Utopia Minus
Susan Briante
Ahsahta Press ($17.50)
by Abby Travis

Utopia Minus is built on a subtle but pervasive distinction. Susan Briante takes her title from Robert Smithson’s A Guide to the Monuments of Passaic New Jersey, in which Smithson discusses a “ruins in reverse,” where “the buildings don’t fall into ruin after they are built but rather rise into ruin before they are built. . . . the suburbs exist without a rational past without the ‘big events’ of history. . . . A Utopia minus a bottom.” This gives a haunting sense of inevitability to the future of the suburbs: because they lack a foundation, they also lack intent and direction.

Briante’s poems articulate the stagnancy of a population born and raised in the suburban sprawl—not just that of her own New Jersey and Texas, but everywhere in America—with ease and even a playfulness with the language. While the poems of this collection are often in verse, many break out into sentences and whole paragraphs of prose. And the author is direct and deliberate in image and word choice, which makes her lines resonate all the more. Here is the center of “Nail Guns in the Morning,” in which external tensions build upon one another:

this weather, this fiscal year, this end of empire during which I am reading
the circulars stuck in my screen door, ice waiting
in the highest breath of atmosphere.
It will get to us.

In the next stanza, Briante writes: “I told Farid / I would never write a poem that just said: Stop the War.” But, another stanza later, the poem ends in a burst indicative of the era of Bush: “Stop the war, stop the war, stop the war, stop the war, stop the war.”

These poems push against their margins, just as Briante pushes against the margins of her world and of herself. “How does a tree move when it is angry?” she asks. “I want to be angry like that.” Sometimes, yes, she is angry, but she is never moralizing. Hers is a cultivated anger, informed by sorrow and longing, by personal and cultural memory. In “Isabella,” much of this collides:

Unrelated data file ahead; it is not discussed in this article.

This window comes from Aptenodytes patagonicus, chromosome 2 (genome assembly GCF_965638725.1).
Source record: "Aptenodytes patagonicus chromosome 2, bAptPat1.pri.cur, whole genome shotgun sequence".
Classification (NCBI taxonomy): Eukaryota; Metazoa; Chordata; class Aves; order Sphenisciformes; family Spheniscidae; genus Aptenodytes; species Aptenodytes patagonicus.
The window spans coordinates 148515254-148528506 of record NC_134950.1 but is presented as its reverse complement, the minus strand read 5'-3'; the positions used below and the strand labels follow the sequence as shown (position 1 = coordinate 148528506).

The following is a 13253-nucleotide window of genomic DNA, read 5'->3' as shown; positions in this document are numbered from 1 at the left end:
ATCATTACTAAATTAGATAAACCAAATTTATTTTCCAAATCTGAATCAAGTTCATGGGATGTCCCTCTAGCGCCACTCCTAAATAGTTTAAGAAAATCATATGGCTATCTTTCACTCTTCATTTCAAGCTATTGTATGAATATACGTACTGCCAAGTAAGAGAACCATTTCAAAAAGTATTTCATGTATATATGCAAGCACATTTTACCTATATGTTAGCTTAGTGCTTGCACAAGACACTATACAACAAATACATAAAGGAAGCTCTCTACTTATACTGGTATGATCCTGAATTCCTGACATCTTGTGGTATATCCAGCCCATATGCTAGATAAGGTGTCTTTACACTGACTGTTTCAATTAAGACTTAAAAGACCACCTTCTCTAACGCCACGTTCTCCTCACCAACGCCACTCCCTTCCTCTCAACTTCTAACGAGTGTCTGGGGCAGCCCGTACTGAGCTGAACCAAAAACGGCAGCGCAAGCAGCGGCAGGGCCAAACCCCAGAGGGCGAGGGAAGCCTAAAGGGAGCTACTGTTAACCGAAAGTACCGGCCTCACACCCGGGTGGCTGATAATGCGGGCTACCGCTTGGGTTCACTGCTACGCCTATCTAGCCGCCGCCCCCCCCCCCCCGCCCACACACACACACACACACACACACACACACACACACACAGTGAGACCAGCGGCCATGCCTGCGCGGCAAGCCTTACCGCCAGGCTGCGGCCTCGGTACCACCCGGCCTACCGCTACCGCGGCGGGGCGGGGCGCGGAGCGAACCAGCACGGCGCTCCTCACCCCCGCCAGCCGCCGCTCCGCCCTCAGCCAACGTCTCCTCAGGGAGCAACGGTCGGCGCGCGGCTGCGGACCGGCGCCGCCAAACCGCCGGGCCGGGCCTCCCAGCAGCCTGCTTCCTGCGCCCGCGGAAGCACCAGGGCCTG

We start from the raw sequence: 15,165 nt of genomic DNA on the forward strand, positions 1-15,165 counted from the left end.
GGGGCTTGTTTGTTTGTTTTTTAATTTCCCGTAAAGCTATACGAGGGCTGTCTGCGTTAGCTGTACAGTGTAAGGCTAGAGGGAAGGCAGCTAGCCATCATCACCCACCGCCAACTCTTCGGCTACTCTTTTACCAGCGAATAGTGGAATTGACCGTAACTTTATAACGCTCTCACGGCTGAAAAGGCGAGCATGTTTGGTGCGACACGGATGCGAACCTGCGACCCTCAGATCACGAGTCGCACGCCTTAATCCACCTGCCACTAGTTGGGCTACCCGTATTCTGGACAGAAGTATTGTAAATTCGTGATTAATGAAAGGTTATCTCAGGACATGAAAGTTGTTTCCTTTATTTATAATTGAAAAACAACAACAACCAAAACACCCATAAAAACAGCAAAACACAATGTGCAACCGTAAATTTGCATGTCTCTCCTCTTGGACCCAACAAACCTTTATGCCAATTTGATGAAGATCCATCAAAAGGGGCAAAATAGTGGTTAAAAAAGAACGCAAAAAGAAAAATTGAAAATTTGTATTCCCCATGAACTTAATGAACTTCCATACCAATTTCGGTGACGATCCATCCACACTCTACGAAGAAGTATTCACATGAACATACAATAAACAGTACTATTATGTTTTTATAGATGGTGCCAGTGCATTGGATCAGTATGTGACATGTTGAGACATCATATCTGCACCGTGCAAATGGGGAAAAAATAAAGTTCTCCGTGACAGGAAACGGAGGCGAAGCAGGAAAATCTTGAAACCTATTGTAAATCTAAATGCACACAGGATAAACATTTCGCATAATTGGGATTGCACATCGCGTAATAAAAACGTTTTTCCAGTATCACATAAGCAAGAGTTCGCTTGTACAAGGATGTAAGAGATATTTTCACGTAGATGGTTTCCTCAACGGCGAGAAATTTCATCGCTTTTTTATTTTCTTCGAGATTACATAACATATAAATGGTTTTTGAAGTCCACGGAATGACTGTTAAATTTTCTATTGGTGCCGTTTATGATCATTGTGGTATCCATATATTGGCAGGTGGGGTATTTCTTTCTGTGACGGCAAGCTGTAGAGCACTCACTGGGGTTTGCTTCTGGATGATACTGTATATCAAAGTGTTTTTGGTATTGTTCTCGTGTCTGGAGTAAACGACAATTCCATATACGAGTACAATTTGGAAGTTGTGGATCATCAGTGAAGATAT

Last night’s sleep was shallow, and I dreamt
I flung myself over a group of children
with arms spread until my winter jacket
opened to wings. Men torched
parked cars. Police hurled grenades
across a street. And while we huddled
behind a Gap advertisement near a subway
entrance, my father ran towards
the barricades calling
another woman’s name.

The structure of Utopia Minus adds to these themes. Of the three sections, the first two conclude in three memoranda each, with poems addressed to particular officials: “Dear Madam Secretary of Homeland Security,” “Dear Mr. Secretary of Housing and Urban Development,” “Dear Mr. Chairman of Ethics, Leadership and Personnel Policy in the U.S. Army’s Office of the Deputy Chief of Staff for Personnel,” and so on. Despite the imperative that falls into some of these poems (“Pull over. Price what you see. Privatize this rush-hour traffic. Look disappointed”), the first sections build, in lyric images, the tone of expertly handled moral outrage: of urban sprawl and abandoned buildings, of storms building up, all in “the year of the Dixie cup, in the year of the orange construction cone.”

Tellingly, however, the final section turns inward, realizing that memory—despite what it reminds us of—is perhaps what can save a place that has, inevitably, been built into ruin. Take “Up the Road”:

               The streets should be shorter
sentences between us.
. . . . . . . . . . . . . . . . . . . . . . . . . . . . . . . .
Bring your daughters                         to this place
tell them there was something special,
tell them we were something special,
our struggle has too few chroniclers.

In this final section, the once fluid prose that conveyed stagnation through imagery now fractures and proceeds haltingly, and a storm finally begins to bloom, though still in the distance:

                                                                Today I am tired
of being American.           I am done           with advancing.
In the utilitarian insistence of the Midwest, beautiful maps                     show heat
and intensity of storms     red and greengold blossoms cross prairies
on my television screen.
. . . . . . . . . . . . . . . . . . . . . . . . . . . . . . . .
I tell the wind, Hurry.



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